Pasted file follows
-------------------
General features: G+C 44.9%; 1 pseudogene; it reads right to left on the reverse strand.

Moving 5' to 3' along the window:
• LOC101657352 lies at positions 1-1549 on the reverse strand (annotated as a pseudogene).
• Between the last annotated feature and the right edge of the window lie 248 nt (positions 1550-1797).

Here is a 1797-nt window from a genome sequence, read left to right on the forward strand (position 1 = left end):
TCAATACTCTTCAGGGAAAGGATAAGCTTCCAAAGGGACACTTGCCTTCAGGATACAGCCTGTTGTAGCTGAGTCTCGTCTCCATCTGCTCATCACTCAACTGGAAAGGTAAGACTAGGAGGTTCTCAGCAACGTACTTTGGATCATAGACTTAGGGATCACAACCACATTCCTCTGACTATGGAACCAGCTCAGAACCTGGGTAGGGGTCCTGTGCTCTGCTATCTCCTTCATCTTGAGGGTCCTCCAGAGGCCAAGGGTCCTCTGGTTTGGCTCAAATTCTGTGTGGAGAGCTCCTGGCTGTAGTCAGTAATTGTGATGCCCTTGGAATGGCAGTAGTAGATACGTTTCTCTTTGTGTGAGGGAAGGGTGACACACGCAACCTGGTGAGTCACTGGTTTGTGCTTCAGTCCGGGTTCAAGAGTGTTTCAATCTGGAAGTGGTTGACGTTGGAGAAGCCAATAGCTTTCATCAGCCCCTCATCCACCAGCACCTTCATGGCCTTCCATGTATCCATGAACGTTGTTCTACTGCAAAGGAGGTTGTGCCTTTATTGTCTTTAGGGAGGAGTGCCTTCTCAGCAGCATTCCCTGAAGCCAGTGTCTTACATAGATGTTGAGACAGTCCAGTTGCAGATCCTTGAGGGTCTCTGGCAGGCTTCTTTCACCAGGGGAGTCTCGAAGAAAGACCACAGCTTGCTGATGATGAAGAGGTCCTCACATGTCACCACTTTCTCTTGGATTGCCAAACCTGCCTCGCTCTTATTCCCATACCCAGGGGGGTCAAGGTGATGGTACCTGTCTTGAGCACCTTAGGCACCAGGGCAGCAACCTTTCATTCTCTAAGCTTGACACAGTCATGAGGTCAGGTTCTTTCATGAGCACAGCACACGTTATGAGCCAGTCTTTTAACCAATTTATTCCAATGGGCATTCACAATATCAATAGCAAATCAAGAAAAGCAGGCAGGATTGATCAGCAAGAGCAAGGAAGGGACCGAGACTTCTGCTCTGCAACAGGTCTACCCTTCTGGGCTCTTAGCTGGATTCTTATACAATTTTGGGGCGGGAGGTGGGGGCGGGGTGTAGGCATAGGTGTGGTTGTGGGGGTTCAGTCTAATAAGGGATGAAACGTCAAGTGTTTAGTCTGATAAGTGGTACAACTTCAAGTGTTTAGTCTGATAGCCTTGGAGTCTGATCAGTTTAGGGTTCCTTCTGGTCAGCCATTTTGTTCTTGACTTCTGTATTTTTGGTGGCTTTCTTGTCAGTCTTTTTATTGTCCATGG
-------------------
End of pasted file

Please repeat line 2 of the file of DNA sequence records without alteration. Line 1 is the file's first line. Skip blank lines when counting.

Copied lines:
Moving 5' to 3' along the window: